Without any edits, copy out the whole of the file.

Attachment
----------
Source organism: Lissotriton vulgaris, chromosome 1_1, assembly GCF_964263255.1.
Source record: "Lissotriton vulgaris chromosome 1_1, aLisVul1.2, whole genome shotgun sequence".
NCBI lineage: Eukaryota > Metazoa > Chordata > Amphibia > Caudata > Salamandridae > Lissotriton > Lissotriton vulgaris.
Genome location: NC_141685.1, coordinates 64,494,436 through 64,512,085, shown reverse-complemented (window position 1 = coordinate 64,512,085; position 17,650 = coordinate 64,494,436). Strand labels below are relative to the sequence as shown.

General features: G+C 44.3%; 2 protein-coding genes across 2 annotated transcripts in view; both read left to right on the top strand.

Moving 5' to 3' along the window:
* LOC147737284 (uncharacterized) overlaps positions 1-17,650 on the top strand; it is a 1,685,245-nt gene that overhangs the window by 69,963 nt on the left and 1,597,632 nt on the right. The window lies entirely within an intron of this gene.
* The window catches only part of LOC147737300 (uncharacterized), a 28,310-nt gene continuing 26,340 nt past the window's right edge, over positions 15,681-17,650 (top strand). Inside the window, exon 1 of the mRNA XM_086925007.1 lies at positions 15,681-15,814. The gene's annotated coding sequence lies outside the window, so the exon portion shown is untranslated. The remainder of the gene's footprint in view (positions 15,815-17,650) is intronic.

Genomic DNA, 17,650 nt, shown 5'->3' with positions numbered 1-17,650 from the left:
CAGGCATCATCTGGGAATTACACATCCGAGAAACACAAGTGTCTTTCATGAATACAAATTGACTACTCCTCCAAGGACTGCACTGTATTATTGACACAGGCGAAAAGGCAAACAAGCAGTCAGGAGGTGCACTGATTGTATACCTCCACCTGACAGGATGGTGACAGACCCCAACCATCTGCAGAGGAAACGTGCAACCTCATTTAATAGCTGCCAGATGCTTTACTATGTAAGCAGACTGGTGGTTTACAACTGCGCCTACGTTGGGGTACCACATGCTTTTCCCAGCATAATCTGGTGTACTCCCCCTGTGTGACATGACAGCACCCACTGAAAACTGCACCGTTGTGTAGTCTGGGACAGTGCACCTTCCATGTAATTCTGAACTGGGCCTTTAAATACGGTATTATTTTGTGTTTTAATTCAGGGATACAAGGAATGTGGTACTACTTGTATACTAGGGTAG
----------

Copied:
Source organism: Lissotriton vulgaris, chromosome 1_1, assembly GCF_964263255.1.
Source record: "Lissotriton vulgaris chromosome 1_1, aLisVul1.2, whole genome shotgun sequence".
NCBI lineage: Eukaryota > Metazoa > Chordata > Amphibia > Caudata > Salamandridae > Lissotriton > Lissotriton vulgaris.
Genome location: NC_141685.1, coordinates 64,494,436 through 64,512,085, shown reverse-complemented (window position 1 = coordinate 64,512,085; position 17,650 = coordinate 64,494,436). Strand labels below are relative to the sequence as shown.

General features: G+C 44.3%; 2 protein-coding genes across 2 annotated transcripts in view; both read left to right on the top strand.

Moving 5' to 3' along the window:
* LOC147737284 (uncharacterized) overlaps positions 1-17,650 on the top strand; it is a 1,685,245-nt gene that overhangs the window by 69,963 nt on the left and 1,597,632 nt on the right. The window lies entirely within an intron of this gene.
* The window catches only part of LOC147737300 (uncharacterized), a 28,310-nt gene continuing 26,340 nt past the window's right edge, over positions 15,681-17,650 (top strand). Inside the window, exon 1 of the mRNA XM_086925007.1 lies at positions 15,681-15,814. The gene's annotated coding sequence lies outside the window, so the exon portion shown is untranslated. The remainder of the gene's footprint in view (positions 15,815-17,650) is intronic.

Genomic DNA, 17,650 nt, shown 5'->3' with positions numbered 1-17,650 from the left:
CAGGCATCATCTGGGAATTACACATCCGAGAAACACAAGTGTCTTTCATGAATACAAATTGACTACTCCTCCAAGGACTGCACTGTATTATTGACACAGGCGAAAAGGCAAACAAGCAGTCAGGAGGTGCACTGATTGTATACCTCCACCTGACAGGATGGTGACAGACCCCAACCATCTGCAGAGGAAACGTGCAACCTCATTTAATAGCTGCCAGATGCTTTACTATGTAAGCAGACTGGTGGTTTACAACTGCGCCTACGTTGGGGTACCACATGCTTTTCCCAGCATAATCTGGTGTACTCCCCCTGTGTGACATGACAGCACCCACTGAAAACTGCACCGTTGTGTAGTCTGGGACAGTGCACCTTCCATGTAATTCTGAACTGGGCCTTTAAATACGGTATTATTTTGTGTTTTAATTCAGGGATACAAGGAATGTGGTACTACTTGTATACTAGGGTAG